Robert M. Gray

6. Ergodic Properties

Abstract
In this chapter we formally define ergodic properties as the existence of limiting sample averages, and we study the implications of such properties. We shall see that if sample averages converge for a sufficiently large class of measurements, e.g., the indicator functions of all events, then the random process must have a property called asymptotic mean stationarity and that there is a stationary measure, called the stationary mean of the process, that has the same sample averages. In addition, it will be seen that the limiting sample averages can be interpreted as conditional probabilities or conditional expectations and that under certain conditions convergence of sample averages implies convergence of the corresponding expectations to a single expectation with respect to the stationary mean. Finally we shall define ergodicity of a process and show that it is a necessary condition for limiting sample averages to be constants instead of random variables.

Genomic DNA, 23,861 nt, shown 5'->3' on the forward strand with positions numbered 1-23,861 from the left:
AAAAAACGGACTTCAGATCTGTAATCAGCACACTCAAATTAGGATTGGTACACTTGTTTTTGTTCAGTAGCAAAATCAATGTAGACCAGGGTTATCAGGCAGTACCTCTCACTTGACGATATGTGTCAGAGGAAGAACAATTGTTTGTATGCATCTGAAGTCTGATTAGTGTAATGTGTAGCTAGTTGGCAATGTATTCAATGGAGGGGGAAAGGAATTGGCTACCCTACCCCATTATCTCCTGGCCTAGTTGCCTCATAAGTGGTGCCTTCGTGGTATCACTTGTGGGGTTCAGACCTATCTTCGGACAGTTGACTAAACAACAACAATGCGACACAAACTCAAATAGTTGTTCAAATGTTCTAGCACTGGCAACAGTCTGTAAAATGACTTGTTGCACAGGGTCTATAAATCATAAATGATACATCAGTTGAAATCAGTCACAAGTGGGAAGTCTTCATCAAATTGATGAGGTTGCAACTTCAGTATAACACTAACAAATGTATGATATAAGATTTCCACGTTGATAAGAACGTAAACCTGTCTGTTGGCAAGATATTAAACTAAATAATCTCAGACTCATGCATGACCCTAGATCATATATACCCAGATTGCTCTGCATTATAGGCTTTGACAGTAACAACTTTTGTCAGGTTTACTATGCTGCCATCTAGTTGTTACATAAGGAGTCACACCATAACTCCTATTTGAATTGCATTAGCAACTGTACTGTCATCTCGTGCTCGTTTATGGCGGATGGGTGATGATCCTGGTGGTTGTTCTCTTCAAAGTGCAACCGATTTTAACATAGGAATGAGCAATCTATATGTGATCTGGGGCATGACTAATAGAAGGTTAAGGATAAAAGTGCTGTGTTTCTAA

Robert M. Gray

7. Ergodic Theorems

Abstract
At the heart of ergodic theory are the ergodic theorems: results providing sufficient conditions for dynamical systems or random processes to possess ergodic properties, that is, for sample averages of the form
$$ < f > _n = \tfrac{1}{n}\sum\limits_{i = 0}^{n - 1} {fT^i } $$
to converge to an invariant limit. Traditional developments of the pointwise ergodic theorem focus on stationary systems and use a subsidiary result known as the maximal ergodic lemma (or theorem) to prove the ergodic theorem. The general result for AMS systems then follows since an AMS source inherits ergodic properties from its stationary mean; that is, since the set {x: < f > n (x) converges } is invariant and since a system and its stationary mean place equal probability on all invariant sets, one will possess almost everywhere ergodic properties with respect to a class of measurements if and only if the other one does and the limiting sample averages will be the same.